Workplace dress codes are once again in the spotlight. British Airways' dress code policy came under scrutiny for requiring female cabin crew to wear skirts. Two dress code policies of employers in France and Belgium caused employers to dismiss two Muslim employees who wanted to wear a hijab (Islamic headscarf) for religious reasons.

Who wears the trousers?

Under British Airways' uniform policy, female cabin crew, employed since 2010 as part of the airlines' "mixed fleet", were required to wear a skirt unless exempt on medical or religious grounds. However, the crew's union, Unite, said that 83 per cent of its members at the airline wanted the option of wearing trousers for warmth and protection.

After a two-year dispute between British Airways and Unite, the airline has now agreed to allow all female cabin crew to wear trousers. Unite says that female crew members no longer have to shiver in the cold climates, and can be afforded the protection of trousers at destinations where there is a risk of malaria or the Zika virus.

Dismissed for wearing a hijab

On 15 March 2016, the European Court of Justice (ECJ) heard two controversial cases on Muslim women wearing hijabs at work. Both involved a third party objecting to the employees' religious dress while working on that third party's premises.

In the French case, Bougnaoui and another v. Micropole Univers, a Muslim IT engineer who wore a hijab was told by her employer that she must remove it while visiting clients, following a complaint from a client about the engineer's appearance. The engineer refused to comply with the request from her employer, on the basis of religious grounds, and her employer dismissed her as a result. The French court asked the ECJ whether the wish of the client for a visiting IT engineer not to wear a hijab could be a "genuine and determining occupational requirement" of the job.

In the Belgian case, Achbita and another v. G4S Secure Solutions NV, a Muslim receptionist who was permanently contracted out to work for a third party, told her employer that she would start wearing a hijab. The employer told her that the wearing of any visible religious symbols was contrary to its rules on neutrality. This policy, it said, also applied during any contact with clients.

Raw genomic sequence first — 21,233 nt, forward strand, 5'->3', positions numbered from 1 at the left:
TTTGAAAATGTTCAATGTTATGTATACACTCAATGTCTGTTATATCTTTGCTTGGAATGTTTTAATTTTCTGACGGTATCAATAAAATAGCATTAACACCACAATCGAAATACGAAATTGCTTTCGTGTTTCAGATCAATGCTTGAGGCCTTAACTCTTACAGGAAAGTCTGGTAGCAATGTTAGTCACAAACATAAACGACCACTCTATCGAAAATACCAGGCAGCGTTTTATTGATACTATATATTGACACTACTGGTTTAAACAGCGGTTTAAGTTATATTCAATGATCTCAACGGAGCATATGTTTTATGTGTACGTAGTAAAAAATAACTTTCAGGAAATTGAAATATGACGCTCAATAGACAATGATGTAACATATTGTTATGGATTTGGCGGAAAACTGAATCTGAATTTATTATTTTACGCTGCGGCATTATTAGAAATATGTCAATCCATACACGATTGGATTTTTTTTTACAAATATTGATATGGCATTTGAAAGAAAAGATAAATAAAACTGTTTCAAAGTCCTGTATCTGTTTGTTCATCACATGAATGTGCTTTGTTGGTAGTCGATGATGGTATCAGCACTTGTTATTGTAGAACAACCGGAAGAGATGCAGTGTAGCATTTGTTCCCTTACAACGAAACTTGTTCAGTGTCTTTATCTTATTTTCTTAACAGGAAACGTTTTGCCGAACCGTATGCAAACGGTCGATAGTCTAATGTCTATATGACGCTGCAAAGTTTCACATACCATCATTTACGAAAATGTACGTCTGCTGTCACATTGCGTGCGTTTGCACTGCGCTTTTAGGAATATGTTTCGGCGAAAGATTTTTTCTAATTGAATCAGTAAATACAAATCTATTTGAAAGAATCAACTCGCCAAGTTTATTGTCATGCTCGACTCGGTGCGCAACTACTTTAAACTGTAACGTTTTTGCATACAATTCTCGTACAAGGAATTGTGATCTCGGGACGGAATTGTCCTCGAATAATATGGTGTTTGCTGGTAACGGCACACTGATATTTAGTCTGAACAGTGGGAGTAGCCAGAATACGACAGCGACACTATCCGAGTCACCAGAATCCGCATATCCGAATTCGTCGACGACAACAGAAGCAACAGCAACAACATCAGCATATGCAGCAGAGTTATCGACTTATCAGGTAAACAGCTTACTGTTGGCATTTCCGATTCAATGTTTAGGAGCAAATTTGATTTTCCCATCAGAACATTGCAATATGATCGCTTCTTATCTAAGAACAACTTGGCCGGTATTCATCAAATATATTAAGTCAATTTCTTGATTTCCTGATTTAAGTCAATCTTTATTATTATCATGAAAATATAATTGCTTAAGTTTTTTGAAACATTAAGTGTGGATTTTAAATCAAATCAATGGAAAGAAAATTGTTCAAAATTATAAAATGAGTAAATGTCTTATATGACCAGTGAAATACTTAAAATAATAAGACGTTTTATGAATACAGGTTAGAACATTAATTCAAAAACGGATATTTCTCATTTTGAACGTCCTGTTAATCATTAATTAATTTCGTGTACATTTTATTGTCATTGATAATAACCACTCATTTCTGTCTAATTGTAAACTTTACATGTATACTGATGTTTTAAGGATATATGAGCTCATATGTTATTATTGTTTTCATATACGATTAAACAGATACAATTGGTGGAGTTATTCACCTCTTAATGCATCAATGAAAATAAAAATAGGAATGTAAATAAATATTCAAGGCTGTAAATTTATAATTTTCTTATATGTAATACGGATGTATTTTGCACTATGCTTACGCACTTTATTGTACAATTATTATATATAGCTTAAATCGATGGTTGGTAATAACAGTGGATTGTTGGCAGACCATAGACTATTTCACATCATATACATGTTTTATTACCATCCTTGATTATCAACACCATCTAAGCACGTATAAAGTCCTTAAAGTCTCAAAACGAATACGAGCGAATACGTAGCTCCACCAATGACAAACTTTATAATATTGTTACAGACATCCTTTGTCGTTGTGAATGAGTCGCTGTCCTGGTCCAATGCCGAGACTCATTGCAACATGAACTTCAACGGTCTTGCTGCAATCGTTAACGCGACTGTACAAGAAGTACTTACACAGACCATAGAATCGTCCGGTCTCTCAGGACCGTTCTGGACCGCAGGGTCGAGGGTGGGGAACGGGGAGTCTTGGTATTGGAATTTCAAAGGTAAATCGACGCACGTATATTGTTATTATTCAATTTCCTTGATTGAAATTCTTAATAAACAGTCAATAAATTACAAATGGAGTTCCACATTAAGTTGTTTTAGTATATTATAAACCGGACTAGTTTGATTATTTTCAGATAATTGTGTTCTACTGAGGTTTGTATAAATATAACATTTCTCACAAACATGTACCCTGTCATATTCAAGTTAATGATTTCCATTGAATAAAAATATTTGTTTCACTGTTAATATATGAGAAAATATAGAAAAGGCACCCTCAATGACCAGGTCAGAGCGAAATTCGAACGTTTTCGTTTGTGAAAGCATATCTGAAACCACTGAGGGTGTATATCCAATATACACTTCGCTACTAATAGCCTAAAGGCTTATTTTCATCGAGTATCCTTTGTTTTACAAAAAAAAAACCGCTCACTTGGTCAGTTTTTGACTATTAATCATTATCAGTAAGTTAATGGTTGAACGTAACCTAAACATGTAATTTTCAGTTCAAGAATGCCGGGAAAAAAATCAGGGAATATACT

The Belgian employer then moved to amend its policy so as to ban employees from wearing any visible symbols expressing their political or religious beliefs. The employee subsequently refused to go to work which, similarly to the French case above, resulted in her dismissal. The Belgian court asked the ECJ whether a rule preventing all employees from wearing any political or religious symbols could lead to direct discrimination against a Muslim's wish to wear a hijab.

Clearly, the above cases are evidence of workplace dress code policies that haven't perfected the balance between the employees' and employers' interests, opening up the possibility of discrimination claims against the employers.

An employer, when implementing a dress code policy, should consider:

  • he standards that are appropriate in relation to an employee's appearance, in order to protect the employer's image;
  • whether or not it is appropriate to adapt any rules to accommodate employees whose cultural or religious needs make it difficult for them to comply with a dress code policy; and
  • whether a dress code policy that might be indirectly discriminatory to certain employees can be legitimately justified.

Once a decision from the ECJ is handed down in the French and Belgian cases, this will give an indication as to how the UK courts may decide similar cases, subject of course to a decision on a Brexit.